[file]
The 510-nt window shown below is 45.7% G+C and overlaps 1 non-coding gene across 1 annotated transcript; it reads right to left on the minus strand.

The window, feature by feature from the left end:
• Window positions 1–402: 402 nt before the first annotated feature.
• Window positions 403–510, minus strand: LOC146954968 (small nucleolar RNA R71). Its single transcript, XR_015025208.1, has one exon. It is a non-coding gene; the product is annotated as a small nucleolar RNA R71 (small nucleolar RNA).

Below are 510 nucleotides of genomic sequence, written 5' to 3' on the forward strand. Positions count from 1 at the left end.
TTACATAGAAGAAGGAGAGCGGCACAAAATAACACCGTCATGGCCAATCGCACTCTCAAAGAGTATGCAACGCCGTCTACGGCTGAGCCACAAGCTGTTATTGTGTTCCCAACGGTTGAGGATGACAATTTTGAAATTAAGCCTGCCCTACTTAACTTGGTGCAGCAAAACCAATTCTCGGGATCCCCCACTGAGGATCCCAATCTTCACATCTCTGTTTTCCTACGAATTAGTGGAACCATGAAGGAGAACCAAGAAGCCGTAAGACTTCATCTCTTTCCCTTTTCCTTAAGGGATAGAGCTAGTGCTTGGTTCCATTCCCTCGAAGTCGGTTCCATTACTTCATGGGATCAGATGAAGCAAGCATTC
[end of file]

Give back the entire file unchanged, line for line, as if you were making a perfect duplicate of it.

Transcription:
The 510-nt window shown below is 45.7% G+C and overlaps 1 non-coding gene across 1 annotated transcript; it reads right to left on the minus strand.

The window, feature by feature from the left end:
• Window positions 1–402: 402 nt before the first annotated feature.
• Window positions 403–510, minus strand: LOC146954968 (small nucleolar RNA R71). Its single transcript, XR_015025208.1, has one exon. It is a non-coding gene; the product is annotated as a small nucleolar RNA R71 (small nucleolar RNA).

Below are 510 nucleotides of genomic sequence, written 5' to 3' on the forward strand. Positions count from 1 at the left end.
TTACATAGAAGAAGGAGAGCGGCACAAAATAACACCGTCATGGCCAATCGCACTCTCAAAGAGTATGCAACGCCGTCTACGGCTGAGCCACAAGCTGTTATTGTGTTCCCAACGGTTGAGGATGACAATTTTGAAATTAAGCCTGCCCTACTTAACTTGGTGCAGCAAAACCAATTCTCGGGATCCCCCACTGAGGATCCCAATCTTCACATCTCTGTTTTCCTACGAATTAGTGGAACCATGAAGGAGAACCAAGAAGCCGTAAGACTTCATCTCTTTCCCTTTTCCTTAAGGGATAGAGCTAGTGCTTGGTTCCATTCCCTCGAAGTCGGTTCCATTACTTCATGGGATCAGATGAAGCAAGCATTC